Detecting active cannabis tampering from eye movements?
A scanner more accurate than a human policeman! A Montana-based company called Gaize has developed a device that can scan the user's eye and use crazy futuristic robotic intelligence to detect the presence of THC. According to the company's founder, Ken Fichtler, American law enforcement agencies have already agreed to use this technology, without however being able to specify which ones.
"I'm going to preface all of this by saying I'm pro cannabis. I am for the legalization of cannabis. I'm doing this because I see a distinct need at the federal level to have a product to detect impairment so we can keep the roads safe,” Fichtler said.
The device looks like a kind of helmet of virtual reality that the police officer would place on the head of a driver suspected of having smoked joints. The suspect is placed in darkness for a few moments before a bright light is projected so that the movement of the arrested person's eyeballs can be electronically scanned.
“The eyes are the window to the soul. The eyes provide a remarkably clear picture of a person's mental state. They are full of involuntary micro-movements and reflex responses that convey information about a person's weakness or sobriety,” reads the website. Gaze.
According to Mr. Fichtler, the scan cannot be used as evidence in court, like a traditional breathalyzer, but the police can use it in the field if they suspect someone is under the influence of alcohol, in order to completely eliminate their own prejudices. Gaize can't yet quantify impairment like a traditional breathalyser does, but it can essentially tell if the person is intoxicated enough that their eye reacts to a stimulus differently than it normally would.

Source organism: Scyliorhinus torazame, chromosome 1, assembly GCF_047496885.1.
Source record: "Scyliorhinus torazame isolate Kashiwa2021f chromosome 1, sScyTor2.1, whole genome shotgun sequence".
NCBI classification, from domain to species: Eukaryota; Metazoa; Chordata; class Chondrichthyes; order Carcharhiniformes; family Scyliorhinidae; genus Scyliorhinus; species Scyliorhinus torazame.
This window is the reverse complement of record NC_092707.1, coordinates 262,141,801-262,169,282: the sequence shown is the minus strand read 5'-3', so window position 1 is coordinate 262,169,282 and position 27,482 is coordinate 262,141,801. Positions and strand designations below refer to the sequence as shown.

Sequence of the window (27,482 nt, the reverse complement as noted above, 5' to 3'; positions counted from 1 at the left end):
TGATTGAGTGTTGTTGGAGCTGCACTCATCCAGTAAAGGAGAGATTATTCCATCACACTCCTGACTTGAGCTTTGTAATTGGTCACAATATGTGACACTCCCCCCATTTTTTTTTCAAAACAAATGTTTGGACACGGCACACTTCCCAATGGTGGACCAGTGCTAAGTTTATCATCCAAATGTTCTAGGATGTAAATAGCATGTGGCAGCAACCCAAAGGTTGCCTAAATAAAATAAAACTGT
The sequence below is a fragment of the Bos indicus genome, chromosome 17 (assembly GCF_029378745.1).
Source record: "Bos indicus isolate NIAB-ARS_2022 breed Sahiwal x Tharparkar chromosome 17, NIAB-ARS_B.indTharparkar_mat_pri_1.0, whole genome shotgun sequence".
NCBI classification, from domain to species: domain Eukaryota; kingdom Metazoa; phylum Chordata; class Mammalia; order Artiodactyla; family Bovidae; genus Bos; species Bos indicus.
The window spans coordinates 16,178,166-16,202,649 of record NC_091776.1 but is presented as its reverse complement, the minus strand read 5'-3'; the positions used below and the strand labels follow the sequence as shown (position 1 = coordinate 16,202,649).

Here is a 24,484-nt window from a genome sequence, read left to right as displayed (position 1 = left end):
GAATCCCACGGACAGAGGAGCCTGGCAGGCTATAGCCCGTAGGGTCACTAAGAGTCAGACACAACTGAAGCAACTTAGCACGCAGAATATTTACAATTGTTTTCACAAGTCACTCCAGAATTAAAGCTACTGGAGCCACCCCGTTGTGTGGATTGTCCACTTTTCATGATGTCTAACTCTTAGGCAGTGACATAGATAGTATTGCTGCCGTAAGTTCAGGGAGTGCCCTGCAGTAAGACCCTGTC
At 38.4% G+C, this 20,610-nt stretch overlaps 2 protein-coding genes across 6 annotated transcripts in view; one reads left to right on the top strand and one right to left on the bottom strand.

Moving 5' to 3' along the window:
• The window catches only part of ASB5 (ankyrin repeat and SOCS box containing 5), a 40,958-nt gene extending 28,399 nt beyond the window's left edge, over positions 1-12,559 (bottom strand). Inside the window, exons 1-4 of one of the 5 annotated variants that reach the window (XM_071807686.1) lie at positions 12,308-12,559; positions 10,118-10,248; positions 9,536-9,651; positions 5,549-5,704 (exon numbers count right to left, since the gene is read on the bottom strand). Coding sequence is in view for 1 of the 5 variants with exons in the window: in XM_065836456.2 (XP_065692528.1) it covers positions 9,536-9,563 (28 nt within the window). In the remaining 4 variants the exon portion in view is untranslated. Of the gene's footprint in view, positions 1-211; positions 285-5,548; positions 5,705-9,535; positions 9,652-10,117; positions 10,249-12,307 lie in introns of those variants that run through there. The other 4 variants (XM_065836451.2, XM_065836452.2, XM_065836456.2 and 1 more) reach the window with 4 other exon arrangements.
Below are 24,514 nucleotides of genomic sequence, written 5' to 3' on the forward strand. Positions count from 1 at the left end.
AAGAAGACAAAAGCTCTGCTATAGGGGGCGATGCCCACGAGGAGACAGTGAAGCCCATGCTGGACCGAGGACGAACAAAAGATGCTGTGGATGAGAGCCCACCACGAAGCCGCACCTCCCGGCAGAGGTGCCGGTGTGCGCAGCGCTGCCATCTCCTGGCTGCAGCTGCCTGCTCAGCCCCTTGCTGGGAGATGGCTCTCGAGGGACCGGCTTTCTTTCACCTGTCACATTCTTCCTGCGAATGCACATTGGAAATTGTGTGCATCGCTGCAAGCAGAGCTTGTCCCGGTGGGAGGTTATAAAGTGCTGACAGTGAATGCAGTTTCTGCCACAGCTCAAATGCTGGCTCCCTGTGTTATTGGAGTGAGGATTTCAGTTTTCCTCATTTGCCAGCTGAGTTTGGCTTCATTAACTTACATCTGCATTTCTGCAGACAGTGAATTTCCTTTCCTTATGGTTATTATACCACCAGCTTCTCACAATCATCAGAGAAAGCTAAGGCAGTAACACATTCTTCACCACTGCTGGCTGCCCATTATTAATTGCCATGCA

You can't just measure THC and say, "Yes, okay, this person is stoned because they have five nanograms of THC in their body, it doesn't work that way." What we're doing is directly measuring how impairment manifests in the body, which I think is a much more rational, measured, and fairer path,” Fichler said.
According to Fichtler, the test is based on several different studies that have spanned the past 40 years, including a clinical trial of 350 participants that Gaize conducted himself, one of largest clinical trial in the world. A quick search for "how cannabis affects eye movement" indeed shows several peer-reviewed studies on the subject, dating back to at least 1979. As is the case with most scientific studies, there are a large margin for error or misinterpretation, but no matter how hard I tried, I couldn't find much that would challenge the science behind this technology. It turns out that eyeballs are just dirty little snitches that sell out smokers all the time.
“There are a lot of changes happening and a lot of them happening on a scale that a human wouldn't necessarily be able to see unless they were looking very closely or even using a magnifying glass or something. Our product is sensitive enough to detect these really minute changes,” Fichtler said.
Mr. Fichtler made it clear that Gaize won't arbitrarily sell its technology to be used for malicious purposes, but if you do a dangerous job or like to get high on your morning commute, you might soon find yourself staring at the bright light of a Gaize helmet.
Mr. Fichrler was unable to provide a specific date when law enforcement might start using the helmets, but it would appear that a nondisclosure agreement has been signed.
"The system is being evaluated by some leading services," Fichtler said. “Not all of them have adopted it yet, but some have. My hope is that within a few years it will become some sort of standard practice. »